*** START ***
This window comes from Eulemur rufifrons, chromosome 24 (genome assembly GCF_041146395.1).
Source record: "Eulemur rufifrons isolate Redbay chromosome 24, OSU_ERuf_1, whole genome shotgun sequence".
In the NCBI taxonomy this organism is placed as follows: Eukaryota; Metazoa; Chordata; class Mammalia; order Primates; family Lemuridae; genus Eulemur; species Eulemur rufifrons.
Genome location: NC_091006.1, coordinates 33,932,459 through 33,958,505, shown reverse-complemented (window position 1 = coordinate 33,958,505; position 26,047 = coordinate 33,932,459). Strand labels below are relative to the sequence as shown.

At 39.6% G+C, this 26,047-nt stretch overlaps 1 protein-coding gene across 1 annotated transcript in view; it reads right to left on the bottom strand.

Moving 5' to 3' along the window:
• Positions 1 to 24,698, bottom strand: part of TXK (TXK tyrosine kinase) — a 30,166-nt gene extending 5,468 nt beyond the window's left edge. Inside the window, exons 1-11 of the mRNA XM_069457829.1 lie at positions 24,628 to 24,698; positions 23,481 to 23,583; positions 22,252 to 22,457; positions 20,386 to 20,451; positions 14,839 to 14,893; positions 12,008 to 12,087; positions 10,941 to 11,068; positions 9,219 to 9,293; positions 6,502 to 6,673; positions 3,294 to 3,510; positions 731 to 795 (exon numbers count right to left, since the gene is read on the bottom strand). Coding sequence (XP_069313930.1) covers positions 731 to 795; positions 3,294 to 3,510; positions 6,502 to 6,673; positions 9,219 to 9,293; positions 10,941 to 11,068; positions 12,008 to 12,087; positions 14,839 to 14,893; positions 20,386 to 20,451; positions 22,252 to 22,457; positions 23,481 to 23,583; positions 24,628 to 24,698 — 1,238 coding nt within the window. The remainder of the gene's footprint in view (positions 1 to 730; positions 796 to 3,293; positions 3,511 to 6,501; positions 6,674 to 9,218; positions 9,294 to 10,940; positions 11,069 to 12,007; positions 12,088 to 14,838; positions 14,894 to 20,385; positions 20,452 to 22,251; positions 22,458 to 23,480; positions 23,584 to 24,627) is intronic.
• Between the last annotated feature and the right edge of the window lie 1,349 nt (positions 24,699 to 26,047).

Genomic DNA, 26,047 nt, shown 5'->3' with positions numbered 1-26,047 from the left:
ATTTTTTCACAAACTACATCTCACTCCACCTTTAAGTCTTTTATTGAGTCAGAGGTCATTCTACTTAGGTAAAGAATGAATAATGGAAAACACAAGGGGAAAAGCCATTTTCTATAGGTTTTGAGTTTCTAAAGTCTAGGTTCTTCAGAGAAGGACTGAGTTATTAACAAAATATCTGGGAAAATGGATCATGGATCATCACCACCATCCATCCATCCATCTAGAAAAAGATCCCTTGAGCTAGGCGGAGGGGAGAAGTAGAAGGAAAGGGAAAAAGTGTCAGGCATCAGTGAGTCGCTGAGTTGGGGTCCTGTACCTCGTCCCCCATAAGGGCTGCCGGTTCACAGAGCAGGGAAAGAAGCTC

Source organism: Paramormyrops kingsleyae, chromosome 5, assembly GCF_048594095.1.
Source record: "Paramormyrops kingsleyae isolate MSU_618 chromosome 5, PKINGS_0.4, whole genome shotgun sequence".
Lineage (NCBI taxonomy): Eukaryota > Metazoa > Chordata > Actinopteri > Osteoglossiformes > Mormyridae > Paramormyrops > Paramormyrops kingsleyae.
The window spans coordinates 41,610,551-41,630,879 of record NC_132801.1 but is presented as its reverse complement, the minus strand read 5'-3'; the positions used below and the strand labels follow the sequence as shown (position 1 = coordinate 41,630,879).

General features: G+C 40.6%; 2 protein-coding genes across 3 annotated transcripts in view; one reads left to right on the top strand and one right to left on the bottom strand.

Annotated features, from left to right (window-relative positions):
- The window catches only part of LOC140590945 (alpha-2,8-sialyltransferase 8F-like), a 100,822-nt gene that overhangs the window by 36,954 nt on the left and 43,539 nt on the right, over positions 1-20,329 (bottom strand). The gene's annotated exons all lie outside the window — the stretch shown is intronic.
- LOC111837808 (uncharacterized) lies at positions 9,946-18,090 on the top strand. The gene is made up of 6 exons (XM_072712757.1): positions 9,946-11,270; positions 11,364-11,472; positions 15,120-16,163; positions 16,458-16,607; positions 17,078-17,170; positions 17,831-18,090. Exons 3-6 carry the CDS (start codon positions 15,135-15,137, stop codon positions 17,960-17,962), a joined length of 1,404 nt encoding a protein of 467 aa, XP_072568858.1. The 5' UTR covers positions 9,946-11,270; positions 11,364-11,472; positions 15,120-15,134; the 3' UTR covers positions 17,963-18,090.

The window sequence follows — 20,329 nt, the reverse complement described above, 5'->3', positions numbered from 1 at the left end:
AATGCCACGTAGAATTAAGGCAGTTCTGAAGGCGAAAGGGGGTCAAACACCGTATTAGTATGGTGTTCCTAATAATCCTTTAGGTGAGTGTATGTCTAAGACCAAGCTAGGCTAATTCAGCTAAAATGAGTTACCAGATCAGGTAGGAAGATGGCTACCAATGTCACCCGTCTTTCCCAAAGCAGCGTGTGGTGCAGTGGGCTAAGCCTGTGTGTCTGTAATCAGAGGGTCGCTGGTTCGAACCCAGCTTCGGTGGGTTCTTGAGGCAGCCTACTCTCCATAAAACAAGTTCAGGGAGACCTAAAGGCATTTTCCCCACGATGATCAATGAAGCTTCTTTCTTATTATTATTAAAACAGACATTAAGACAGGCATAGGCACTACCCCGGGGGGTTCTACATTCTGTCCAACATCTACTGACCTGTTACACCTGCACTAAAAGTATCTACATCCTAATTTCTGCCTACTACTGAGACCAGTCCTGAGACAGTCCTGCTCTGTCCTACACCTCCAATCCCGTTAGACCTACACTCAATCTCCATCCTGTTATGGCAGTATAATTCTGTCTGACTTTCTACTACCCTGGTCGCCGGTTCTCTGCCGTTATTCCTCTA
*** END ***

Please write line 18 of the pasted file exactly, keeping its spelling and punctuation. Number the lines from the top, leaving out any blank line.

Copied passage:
- LOC111837808 (uncharacterized) lies at positions 9,946-18,090 on the top strand. The gene is made up of 6 exons (XM_072712757.1): positions 9,946-11,270; positions 11,364-11,472; positions 15,120-16,163; positions 16,458-16,607; positions 17,078-17,170; positions 17,831-18,090. Exons 3-6 carry the CDS (start codon positions 15,135-15,137, stop codon positions 17,960-17,962), a joined length of 1,404 nt encoding a protein of 467 aa, XP_072568858.1. The 5' UTR covers positions 9,946-11,270; positions 11,364-11,472; positions 15,120-15,134; the 3' UTR covers positions 17,963-18,090.